While many of us love a glass of wine with dinner, new research warns that booze-loving women are risking much more than a morning-after headache—their wine habit might actually contribute to an early demise.  A study conducted by researchers in Germany tracked the drinking habits of 4,000 adults for 14 years. The results revealed the annual death rates among women diagnosed with alcoholism was 4.6 times higher than women who didn’t drink excessively—a difference was more than double the risk for alcoholic men.

The average lifespan among women who abused alcohol was only 60, around 20 years younger than that of the general population.  Women on average have less mass and less body water than men, which creates a higher concentration of alcohol in the blood (blood alcohol level) and increased impairment from drinking the same amount. Women also have a higher liver volume to body mass ratio, so alcohol is expelled into the blood stream much faster than for men.  The female body is less capable of metabolizing alcohol so it makes sense that these women are worse off than men because it takes fewer years for our bodies to suffer the negative effects of alcohol abuse.

These effects include the increased risk of liver disease, breast cancer, brain damage, and heart disease. The hefty calories of alcoholic beverages also increase the danger of becoming overweight or obese, which can carry additional implications.  Here are some scary facts about what alcohol abuse does to our bodies.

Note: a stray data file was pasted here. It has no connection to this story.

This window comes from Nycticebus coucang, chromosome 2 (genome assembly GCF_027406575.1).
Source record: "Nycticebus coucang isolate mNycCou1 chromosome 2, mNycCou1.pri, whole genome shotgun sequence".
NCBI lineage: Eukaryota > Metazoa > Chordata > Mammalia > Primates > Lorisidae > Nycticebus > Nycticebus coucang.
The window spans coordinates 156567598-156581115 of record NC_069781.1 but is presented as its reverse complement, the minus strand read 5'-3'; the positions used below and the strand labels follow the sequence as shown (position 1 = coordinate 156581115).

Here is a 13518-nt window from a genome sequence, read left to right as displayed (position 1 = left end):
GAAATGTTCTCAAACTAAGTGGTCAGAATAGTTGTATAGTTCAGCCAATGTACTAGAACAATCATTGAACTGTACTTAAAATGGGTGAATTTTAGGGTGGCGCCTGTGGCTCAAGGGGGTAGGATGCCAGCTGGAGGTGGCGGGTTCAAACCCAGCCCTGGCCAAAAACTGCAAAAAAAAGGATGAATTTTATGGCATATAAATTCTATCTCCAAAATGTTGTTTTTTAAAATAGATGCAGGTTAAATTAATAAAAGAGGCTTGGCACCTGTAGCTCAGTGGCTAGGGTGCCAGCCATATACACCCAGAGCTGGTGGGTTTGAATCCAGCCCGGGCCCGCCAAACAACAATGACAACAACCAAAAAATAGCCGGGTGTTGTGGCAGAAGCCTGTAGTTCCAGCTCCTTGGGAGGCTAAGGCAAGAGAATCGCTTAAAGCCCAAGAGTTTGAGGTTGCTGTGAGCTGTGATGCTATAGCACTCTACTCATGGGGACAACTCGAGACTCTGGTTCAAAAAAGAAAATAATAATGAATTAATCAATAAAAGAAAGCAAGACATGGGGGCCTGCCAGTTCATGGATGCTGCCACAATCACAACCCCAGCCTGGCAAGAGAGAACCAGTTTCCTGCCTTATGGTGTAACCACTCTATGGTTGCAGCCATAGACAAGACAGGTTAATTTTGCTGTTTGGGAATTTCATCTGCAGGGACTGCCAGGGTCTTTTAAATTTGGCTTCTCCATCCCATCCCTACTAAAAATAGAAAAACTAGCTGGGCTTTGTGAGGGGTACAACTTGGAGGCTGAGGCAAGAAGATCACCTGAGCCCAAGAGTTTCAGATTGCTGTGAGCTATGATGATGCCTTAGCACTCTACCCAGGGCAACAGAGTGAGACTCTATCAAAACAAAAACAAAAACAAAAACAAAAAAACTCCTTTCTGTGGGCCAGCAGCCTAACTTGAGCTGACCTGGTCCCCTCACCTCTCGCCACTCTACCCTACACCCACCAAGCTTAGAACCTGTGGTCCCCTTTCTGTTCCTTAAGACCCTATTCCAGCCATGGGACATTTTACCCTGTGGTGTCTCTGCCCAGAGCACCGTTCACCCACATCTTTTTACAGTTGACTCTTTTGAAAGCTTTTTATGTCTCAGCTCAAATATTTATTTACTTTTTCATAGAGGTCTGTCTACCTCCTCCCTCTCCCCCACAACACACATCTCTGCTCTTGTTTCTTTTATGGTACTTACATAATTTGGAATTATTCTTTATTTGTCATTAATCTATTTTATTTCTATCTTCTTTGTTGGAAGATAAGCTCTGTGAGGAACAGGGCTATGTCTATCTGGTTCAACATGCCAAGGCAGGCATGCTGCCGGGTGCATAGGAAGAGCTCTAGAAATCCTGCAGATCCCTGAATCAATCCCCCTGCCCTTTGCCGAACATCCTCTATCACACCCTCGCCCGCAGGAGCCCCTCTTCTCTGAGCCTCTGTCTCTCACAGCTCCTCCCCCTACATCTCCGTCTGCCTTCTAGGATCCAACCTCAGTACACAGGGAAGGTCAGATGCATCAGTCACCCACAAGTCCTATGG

• Alcohol is absorbed into the blood from the stomach and intestines and passes through the liver before circulating around the body. It is the liver that has to deal with the highest concentrations of damaging chemicals and explains why the liver receives the most damage.
  • A woman’s risk of breast cancer rises by six per cent for each extra alcoholic drink she has, on average, every day.
  • Alcohol boosts production the “feel-good” neurotransmitters such as dopamine and serotonin, but when you stop drinking, these levels plummet.
  • Alcohol can also cause brain cells to swell. Permanent disruption of dopamine levels can cause depression and increases the risk of stroke by 42 per cent, according to research.
  • Binge drinkers beware-if someone drinks until they pass out, the parts of the brain that control breathing are affected. In extreme cases, the brain shuts down and the drinker lapses into a coma.

Generally speaking, more than three drinks on a given day each week is considered “high-risk” behavior.  The standard serving of wine is 5 ounces so it may be time to pull out the measuring cup and remind ourselves of what that really looks like.  The amount of alcohol that can be considered “moderate” is up to one drink per day for women and up to 2 drinks per day for men. More than that is considered “heavy drinking” and creates blood alcohol levels that are extremely toxic and damaging to the body.  Paying attention to how much and how often you drink can lengthen your life span so maybe it’s time to take notice.